Under-Engineering Is a Beautiful Start to Any Project

If you think about a lot of things in life, they’re over-engineered to the point of no return, aren’t they? Cars are a good example of going well past the realm of must-have. Have you ever lifted the hood on a 1974 BMW 2002? I did, and that squashed any thoughts I had of buying an older car. Where would I get parts? Where does the electrical system start and stop? Where the hell is everything?

Of course, my dad’s take on it was, “now this kind of car you can fix yourself! There isn’t anything under there we couldn’t make from scratch if we had to!” I was not moved to action; maintenance seemed all too simple and frankly it scared me.

Fast forward to this week; one of the fog lights on my wife’s car died. I couldn’t figure out how to remove the plastic casing to even see the bulb, let alone replace it. Looking in the manual, it clearly states that fog lights must be replaced by the dealer. I went online and the consensus is, let the dealer muck with changing fog lights.

I cannot even attempt to change my own fog lights. A simple car from 40 years ago scares me. I asked for this vicious circle, didn’t I?

In a world where we can’t change our own light bulbs, it is a scary thing to be prodded into simple action; go build something, go do that one thing you’ve always wanted to do. Do something remarkable; be someone remarkable. That is the challenge.

I’ve said many times, if I could start my own new business that made ten dollars, I could start a business that might do anything, yet I still haven’t made that $10.00.

Is it because my first answer is to engineer the hell out of something new?

There is a fundamental difference in using or buying something and evaluating its technical depth compared to building something oneself.

When I go to buy a car, I see things that are must haves, but they do not weigh on me in terms of “how do I build my AWD system and make it work with my existing RWD 2002”? AWD is more complex than RWD, but in an existing car, someone else has that figured out and it doesn’t impact my ability to use the car.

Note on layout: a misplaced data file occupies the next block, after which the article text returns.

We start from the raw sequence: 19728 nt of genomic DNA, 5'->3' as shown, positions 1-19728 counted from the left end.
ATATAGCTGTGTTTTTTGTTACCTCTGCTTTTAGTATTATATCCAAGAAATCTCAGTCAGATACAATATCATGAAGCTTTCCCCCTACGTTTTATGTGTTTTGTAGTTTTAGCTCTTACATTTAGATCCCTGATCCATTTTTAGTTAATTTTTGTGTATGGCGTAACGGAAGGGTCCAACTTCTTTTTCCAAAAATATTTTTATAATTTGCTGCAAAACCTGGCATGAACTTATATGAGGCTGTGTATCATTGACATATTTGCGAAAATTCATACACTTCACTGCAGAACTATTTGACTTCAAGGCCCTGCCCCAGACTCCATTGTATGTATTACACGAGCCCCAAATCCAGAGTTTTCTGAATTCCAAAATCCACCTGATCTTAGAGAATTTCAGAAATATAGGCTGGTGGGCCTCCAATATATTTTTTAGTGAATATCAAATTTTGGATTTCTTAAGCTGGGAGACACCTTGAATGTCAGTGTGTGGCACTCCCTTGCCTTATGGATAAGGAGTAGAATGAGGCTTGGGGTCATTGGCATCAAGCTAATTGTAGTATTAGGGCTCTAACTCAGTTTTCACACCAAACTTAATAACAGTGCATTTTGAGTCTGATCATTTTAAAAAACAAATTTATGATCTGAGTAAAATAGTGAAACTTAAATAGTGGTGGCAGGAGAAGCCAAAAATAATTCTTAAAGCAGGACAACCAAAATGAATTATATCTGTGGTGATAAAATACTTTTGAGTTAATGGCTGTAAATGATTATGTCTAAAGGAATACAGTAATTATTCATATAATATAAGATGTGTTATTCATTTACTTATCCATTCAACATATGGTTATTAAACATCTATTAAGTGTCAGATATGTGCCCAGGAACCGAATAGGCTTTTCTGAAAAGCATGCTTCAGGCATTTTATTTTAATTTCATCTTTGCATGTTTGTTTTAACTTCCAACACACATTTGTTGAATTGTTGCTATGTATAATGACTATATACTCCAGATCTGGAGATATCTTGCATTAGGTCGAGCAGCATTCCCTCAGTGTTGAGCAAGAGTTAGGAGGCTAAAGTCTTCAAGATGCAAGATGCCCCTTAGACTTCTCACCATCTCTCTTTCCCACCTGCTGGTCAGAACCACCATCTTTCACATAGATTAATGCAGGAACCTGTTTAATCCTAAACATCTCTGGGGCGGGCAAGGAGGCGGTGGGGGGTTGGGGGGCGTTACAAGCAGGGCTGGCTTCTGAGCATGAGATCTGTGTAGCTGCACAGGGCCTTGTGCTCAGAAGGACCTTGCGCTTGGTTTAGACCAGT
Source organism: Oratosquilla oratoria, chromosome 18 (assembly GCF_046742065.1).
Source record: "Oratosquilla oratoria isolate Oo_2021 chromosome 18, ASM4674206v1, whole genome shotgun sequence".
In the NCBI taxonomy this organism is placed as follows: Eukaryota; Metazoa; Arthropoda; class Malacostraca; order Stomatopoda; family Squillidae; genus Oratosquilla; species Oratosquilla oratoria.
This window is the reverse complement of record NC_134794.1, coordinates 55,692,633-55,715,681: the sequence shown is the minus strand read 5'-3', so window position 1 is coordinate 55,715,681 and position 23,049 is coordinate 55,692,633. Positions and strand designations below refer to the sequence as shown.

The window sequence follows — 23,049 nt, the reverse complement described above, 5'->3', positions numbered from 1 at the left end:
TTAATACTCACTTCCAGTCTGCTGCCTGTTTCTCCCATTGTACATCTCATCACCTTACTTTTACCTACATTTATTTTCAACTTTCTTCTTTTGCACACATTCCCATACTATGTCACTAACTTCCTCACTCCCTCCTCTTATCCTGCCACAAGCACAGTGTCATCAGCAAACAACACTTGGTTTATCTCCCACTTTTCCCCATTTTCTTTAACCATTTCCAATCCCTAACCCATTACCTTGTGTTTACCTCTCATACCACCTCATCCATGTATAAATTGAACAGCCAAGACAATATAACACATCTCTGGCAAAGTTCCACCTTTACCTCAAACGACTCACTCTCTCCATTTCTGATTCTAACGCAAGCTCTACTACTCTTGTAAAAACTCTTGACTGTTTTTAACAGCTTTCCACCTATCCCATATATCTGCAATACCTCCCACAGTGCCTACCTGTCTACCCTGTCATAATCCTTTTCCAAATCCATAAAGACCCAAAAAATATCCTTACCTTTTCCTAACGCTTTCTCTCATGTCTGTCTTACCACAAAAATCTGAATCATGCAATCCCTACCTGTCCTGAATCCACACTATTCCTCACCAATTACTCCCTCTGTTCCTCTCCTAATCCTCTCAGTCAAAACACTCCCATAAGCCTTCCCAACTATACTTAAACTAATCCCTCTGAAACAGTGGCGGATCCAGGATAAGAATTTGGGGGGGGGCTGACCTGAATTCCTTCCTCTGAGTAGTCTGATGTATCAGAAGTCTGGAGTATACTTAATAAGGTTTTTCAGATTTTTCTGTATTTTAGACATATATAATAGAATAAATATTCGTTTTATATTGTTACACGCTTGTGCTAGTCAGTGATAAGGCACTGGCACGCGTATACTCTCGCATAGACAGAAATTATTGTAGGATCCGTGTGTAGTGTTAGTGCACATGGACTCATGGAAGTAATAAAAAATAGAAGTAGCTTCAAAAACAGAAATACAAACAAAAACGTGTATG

I didn’t build it and I don’t maintain it.

If I choose to use MVC in a recent project, I might be using it so that I don’t have to write my own framework. I just pick it up and start using it. It either suits my needs or it does not, but I don’t maintain it and I didn’t build it from scratch. Much like buying a car, it fills a need.

However, when we do go and build a new product, this same conclusion creeps in the back door. The big difference here is that you can’t go pick something off the shelf and bring your idea to life; you must build it yourself. You can’t pass off the original engineering and maintenance, you must do it yourself , all the while adding to and building onto your original idea that you should be doing anyway.

Ideas are like barnacles in that way, you can’t stop them from growing.

But the one place we do have control is at the start: Do we take on everything at once, or do we start simple and build out?

Starting a new project is hard because there are so many choices and so many competing ideas in today’s connectivity. I love photography, but sites like Flickr and Smugmug already exist. I couldn’t possibly match all the functionality they have, and so I go back to the drawing board looking for another panacea.

Along comes Instagram. They’re version 2.0 now, which brings a host of new features, but its still a very simple idea executed very well. Most people I know absolutely love it; I’m fairly certainly they love it entirely because of its simplicity.

I’m not calling the engineering in their application simple and I mean no offense, but the idea is simple: Take a picture, share a picture.

Maybe I could have started with a idea like this. Why didn’t I think of something so simple?

Test driven development declares that you should write the simplest code you possibly can in order to make a test pass. This heads off a lot of coding overkill and keeps developers focused on writing concise code that does exactly what the test says it should. I prefer to call them “specs” over “tests” in order to prevent confusion, but that’s just me.

The bottom line is that we’d all take slim and precise classes that get the job done over any other kind of code.

This is probably the best technical example I can think of where simple is the end goal of the entire engineering process.

So, for my next idea, I’m starting absurdly simple. I’m not going to try to match anyone feature for feature. In fact, I’m not going to even think of what anyone else is doing. That problem takes care of itself at some point in the future despite best intentions anyway. I’m just going to take an idea and think of something, anything mind-bogglingly simple, and think of where I might go, what I might do..

If I bought the 1974 2002, then I could change my own foglights. That might lead to installing a new alternator, which might lead to replacing the front wheel bearings. Soon afterwards, pistons might be rolling around on the garage floor.

But I have to start somewhere; better to start with light bulbs than engine rebuilding, no?

I like music, maybe I will start there. What software could I write that does something with a one song playlist?